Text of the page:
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Singleton v. Arkansas Housing Authorities Property & Casualty Self-Insured Fund, Inc.

United States Court of Appeals, Eighth Circuit

August 19, 2019

Furlandare Singleton, individually and as administrator of the estates of Dequan Singleton, Syndi Singleton, and Haylee Singleton, decedents; Clyde Hatchett, individually and as administrator of the estate of Emily Beaver, decedent; and Marilyn Louise Beavers, individually as an administrator of the estate of Marilyn Beavers, decedent Plaintiffs-Appellants
Arkansas Housing Authorities Property & Casualty Self-Insured Fund, Inc. (specifically, the Jacksonville Housing Authority, also known as Max Howell Place Housing Projects); Evanston Insurance Company, an Illinois corporation; Phil Nix, individually and in his official capacity as executive director of Jacksonville Housing Authority; BRK Brands, Inc.; City of Jacksonville; Jacksonville Fire Department; Engineer Wayne Taylor, individually and in his official capacity; Captain Larry Hamsher, individually and in his official capacity; Engineer Chris McDonald, individually and in his official capacity; Firefighter Tony Sutherland, individually and in his official capacity; Captain Dewan Lewis, individually and in his official capacity; and John and Jane Does, 1-50 Defendants - Appellees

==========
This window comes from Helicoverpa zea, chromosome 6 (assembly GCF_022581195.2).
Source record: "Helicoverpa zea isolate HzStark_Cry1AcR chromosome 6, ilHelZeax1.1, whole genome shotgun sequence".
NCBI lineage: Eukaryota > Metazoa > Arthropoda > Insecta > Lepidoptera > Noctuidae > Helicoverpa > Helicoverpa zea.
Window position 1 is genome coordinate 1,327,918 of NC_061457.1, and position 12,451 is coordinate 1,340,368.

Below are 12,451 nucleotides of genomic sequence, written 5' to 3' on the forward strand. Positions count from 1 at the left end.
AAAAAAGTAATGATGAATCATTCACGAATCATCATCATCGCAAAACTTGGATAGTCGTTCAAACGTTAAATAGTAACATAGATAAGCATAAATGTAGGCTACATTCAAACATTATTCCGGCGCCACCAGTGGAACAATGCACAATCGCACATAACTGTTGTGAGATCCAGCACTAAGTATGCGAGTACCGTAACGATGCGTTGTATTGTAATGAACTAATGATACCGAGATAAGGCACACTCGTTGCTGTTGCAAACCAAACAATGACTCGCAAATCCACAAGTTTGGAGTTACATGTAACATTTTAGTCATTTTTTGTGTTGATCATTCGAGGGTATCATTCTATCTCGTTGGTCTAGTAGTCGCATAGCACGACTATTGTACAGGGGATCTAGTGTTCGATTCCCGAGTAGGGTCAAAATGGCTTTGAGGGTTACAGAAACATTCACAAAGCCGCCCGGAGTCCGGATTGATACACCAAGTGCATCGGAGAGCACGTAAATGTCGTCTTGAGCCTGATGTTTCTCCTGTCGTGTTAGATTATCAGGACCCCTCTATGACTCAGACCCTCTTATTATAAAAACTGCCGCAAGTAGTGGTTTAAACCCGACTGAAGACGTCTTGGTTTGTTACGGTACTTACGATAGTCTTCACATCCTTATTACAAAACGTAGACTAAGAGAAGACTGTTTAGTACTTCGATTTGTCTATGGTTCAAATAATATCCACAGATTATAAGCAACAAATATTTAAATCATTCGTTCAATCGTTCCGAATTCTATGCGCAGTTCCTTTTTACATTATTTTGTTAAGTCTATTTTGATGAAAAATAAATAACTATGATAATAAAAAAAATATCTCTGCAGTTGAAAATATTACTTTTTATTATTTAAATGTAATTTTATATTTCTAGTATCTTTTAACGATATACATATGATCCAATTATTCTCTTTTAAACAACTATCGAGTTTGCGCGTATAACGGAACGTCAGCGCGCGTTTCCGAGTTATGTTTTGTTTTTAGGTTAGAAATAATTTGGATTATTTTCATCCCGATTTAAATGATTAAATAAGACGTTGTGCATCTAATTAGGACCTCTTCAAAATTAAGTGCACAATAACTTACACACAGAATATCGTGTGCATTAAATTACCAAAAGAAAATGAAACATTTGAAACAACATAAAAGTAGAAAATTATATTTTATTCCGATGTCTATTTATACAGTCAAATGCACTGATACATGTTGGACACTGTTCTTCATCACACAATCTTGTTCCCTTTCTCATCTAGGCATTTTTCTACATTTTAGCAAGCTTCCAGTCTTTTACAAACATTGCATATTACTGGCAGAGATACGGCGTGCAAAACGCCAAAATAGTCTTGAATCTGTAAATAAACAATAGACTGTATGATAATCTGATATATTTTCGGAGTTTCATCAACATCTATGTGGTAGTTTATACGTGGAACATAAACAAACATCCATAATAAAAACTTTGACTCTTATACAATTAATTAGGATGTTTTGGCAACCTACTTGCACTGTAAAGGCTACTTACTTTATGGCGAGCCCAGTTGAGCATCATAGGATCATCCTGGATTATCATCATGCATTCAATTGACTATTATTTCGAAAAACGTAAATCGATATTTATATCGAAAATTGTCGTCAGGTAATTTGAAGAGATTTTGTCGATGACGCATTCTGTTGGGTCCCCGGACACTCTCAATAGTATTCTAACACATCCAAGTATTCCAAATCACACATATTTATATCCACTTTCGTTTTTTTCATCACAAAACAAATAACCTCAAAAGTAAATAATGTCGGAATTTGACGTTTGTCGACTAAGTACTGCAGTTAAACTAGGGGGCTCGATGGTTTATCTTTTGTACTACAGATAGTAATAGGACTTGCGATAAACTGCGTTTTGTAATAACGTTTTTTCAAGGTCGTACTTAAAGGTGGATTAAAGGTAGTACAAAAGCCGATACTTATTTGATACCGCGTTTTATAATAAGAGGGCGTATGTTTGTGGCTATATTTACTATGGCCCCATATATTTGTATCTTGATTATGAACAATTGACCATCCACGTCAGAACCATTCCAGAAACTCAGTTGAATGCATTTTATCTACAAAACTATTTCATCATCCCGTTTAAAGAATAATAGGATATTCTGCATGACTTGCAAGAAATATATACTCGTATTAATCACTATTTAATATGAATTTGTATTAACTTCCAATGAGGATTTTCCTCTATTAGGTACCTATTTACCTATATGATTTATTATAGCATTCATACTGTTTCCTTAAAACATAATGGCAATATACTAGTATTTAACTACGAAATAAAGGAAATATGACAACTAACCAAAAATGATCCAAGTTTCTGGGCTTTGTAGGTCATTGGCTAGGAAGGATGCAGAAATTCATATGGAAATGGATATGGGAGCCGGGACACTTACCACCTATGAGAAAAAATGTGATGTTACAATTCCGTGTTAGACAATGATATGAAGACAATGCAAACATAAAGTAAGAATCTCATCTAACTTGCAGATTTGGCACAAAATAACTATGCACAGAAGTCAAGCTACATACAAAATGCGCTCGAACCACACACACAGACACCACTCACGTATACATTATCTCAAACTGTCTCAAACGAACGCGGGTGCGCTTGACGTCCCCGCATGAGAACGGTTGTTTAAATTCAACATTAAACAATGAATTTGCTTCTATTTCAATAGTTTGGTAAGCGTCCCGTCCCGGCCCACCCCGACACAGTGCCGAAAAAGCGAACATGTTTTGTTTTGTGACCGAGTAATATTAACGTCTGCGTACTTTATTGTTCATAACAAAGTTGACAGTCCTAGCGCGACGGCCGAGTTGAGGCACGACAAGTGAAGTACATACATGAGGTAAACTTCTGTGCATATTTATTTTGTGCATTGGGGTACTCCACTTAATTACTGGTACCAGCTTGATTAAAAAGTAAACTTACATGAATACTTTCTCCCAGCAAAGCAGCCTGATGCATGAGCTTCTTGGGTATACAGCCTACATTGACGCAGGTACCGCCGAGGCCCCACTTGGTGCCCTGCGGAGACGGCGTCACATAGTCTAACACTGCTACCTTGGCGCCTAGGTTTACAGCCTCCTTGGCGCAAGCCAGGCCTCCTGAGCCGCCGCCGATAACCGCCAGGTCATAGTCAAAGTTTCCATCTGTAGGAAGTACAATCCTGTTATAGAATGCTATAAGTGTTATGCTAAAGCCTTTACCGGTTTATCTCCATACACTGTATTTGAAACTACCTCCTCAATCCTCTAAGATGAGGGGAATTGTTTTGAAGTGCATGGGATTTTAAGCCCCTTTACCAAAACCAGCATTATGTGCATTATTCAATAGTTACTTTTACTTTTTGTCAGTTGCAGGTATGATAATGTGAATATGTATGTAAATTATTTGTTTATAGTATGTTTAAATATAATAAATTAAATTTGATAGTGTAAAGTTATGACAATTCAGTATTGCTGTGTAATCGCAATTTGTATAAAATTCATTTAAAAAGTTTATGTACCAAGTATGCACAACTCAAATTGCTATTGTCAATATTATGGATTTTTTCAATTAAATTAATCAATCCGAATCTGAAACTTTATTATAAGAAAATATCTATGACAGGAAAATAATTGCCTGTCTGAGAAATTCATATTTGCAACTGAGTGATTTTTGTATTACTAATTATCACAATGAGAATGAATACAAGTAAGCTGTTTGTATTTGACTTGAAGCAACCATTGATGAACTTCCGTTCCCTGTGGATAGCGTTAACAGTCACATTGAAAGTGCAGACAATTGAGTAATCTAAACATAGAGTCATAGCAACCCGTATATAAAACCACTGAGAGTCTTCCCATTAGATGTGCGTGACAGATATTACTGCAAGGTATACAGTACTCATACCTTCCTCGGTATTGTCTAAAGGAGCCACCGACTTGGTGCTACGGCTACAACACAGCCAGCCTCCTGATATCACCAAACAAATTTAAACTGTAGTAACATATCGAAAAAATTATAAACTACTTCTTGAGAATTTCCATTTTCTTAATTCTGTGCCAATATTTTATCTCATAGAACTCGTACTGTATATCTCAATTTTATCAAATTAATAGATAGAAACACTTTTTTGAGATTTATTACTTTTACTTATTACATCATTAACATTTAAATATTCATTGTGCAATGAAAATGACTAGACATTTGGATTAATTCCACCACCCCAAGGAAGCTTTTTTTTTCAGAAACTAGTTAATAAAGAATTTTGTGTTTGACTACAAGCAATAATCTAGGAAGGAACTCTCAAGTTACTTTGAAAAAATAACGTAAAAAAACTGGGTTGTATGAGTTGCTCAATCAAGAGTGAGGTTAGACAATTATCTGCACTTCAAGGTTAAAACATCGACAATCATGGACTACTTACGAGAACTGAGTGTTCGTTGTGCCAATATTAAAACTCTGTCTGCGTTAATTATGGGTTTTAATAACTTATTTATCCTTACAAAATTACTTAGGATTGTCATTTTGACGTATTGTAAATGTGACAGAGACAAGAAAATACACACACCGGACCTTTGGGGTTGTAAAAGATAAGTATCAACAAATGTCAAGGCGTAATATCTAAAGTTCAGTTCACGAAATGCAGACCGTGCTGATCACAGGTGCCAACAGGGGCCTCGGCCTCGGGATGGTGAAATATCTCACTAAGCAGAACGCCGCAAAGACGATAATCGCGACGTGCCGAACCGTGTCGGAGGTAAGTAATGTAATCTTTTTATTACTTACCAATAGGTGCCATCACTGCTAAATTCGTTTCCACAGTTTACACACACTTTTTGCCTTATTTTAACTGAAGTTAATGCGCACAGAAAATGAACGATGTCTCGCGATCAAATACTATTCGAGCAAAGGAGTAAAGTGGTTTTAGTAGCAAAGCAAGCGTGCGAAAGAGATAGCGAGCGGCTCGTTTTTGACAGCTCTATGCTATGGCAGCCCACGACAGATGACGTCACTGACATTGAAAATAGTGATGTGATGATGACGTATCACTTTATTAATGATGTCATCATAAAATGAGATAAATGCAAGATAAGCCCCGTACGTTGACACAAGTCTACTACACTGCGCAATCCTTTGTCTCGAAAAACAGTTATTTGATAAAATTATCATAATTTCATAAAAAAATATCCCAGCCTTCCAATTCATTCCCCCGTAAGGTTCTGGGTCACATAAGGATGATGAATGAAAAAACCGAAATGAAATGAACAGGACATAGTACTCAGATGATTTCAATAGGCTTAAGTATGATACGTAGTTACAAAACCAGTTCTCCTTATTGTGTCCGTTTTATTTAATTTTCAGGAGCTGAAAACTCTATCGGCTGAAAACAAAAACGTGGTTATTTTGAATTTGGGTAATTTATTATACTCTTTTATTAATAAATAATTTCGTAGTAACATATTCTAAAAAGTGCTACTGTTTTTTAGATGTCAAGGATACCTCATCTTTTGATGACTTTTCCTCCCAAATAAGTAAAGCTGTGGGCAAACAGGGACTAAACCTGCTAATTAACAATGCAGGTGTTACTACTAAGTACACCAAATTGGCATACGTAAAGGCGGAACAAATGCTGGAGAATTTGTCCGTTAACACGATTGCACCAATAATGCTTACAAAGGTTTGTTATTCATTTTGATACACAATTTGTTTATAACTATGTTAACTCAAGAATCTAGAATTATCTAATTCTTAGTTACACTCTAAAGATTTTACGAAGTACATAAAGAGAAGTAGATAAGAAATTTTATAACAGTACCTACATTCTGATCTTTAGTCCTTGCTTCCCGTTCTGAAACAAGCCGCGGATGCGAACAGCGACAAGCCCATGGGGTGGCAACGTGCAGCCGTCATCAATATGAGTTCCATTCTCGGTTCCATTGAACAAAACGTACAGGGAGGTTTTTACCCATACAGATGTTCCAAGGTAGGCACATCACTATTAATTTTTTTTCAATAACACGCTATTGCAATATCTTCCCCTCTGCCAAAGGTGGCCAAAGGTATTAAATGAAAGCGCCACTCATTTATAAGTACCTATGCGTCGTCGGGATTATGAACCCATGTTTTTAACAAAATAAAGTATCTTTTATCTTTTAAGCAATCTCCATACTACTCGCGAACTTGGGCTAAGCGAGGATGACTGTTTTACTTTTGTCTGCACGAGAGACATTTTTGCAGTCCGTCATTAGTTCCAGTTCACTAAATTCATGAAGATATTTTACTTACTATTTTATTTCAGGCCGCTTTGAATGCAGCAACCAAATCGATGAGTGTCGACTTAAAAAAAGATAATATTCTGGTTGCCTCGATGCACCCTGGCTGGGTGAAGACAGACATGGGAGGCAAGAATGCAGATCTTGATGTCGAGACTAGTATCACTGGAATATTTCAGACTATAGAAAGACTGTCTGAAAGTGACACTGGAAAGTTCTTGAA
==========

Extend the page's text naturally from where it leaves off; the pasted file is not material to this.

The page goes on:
Submitted: January 16, 2019

          Appeals from United States District Court for the Eastern District of Arkansas - Western Division

          Before LOKEN, GRASZ, and STRAS, Circuit Judges.